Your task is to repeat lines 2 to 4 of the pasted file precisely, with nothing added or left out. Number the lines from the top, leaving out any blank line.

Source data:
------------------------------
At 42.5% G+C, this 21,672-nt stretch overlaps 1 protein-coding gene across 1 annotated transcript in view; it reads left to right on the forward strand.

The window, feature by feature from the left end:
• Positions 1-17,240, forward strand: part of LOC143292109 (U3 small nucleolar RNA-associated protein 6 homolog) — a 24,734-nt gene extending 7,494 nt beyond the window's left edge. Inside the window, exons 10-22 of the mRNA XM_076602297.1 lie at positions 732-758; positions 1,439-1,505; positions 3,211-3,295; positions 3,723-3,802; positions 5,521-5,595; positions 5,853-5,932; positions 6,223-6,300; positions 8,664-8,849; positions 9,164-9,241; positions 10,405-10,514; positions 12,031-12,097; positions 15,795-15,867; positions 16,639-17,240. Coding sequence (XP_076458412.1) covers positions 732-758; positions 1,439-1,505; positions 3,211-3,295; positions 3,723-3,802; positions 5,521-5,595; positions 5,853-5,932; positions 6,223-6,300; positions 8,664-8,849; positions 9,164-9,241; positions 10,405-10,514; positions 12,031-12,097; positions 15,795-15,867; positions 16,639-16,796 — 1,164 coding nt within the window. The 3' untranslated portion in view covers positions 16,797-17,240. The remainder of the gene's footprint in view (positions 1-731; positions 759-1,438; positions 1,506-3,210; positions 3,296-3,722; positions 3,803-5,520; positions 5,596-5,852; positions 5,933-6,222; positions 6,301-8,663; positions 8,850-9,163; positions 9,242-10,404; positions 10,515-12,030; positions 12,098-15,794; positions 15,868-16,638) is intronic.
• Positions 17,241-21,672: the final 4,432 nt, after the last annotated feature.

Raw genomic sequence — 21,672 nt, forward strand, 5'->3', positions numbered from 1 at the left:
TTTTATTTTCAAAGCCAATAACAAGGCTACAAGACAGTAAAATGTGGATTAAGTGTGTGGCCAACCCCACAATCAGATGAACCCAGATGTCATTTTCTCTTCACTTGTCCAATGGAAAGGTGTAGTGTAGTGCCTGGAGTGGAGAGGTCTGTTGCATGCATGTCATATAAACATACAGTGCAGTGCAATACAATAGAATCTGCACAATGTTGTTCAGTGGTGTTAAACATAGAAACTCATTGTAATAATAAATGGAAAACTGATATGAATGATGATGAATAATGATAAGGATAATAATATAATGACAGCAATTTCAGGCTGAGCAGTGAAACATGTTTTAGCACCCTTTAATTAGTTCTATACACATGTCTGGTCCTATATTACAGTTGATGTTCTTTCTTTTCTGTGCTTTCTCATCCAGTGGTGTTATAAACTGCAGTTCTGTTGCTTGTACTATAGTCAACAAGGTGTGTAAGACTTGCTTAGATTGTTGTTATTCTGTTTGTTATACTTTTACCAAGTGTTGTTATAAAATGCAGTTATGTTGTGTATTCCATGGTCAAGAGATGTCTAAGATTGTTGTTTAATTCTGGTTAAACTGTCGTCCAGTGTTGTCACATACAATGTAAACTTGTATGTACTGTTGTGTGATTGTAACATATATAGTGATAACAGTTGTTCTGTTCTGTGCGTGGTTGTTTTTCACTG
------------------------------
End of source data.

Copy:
The window, feature by feature from the left end:
• Positions 1-17,240, forward strand: part of LOC143292109 (U3 small nucleolar RNA-associated protein 6 homolog) — a 24,734-nt gene extending 7,494 nt beyond the window's left edge. Inside the window, exons 10-22 of the mRNA XM_076602297.1 lie at positions 732-758; positions 1,439-1,505; positions 3,211-3,295; positions 3,723-3,802; positions 5,521-5,595; positions 5,853-5,932; positions 6,223-6,300; positions 8,664-8,849; positions 9,164-9,241; positions 10,405-10,514; positions 12,031-12,097; positions 15,795-15,867; positions 16,639-17,240. Coding sequence (XP_076458412.1) covers positions 732-758; positions 1,439-1,505; positions 3,211-3,295; positions 3,723-3,802; positions 5,521-5,595; positions 5,853-5,932; positions 6,223-6,300; positions 8,664-8,849; positions 9,164-9,241; positions 10,405-10,514; positions 12,031-12,097; positions 15,795-15,867; positions 16,639-16,796 — 1,164 coding nt within the window. The 3' untranslated portion in view covers positions 16,797-17,240. The remainder of the gene's footprint in view (positions 1-731; positions 759-1,438; positions 1,506-3,210; positions 3,296-3,722; positions 3,803-5,520; positions 5,596-5,852; positions 5,933-6,222; positions 6,301-8,663; positions 8,850-9,163; positions 9,242-10,404; positions 10,515-12,030; positions 12,098-15,794; positions 15,868-16,638) is intronic.
• Positions 17,241-21,672: the final 4,432 nt, after the last annotated feature.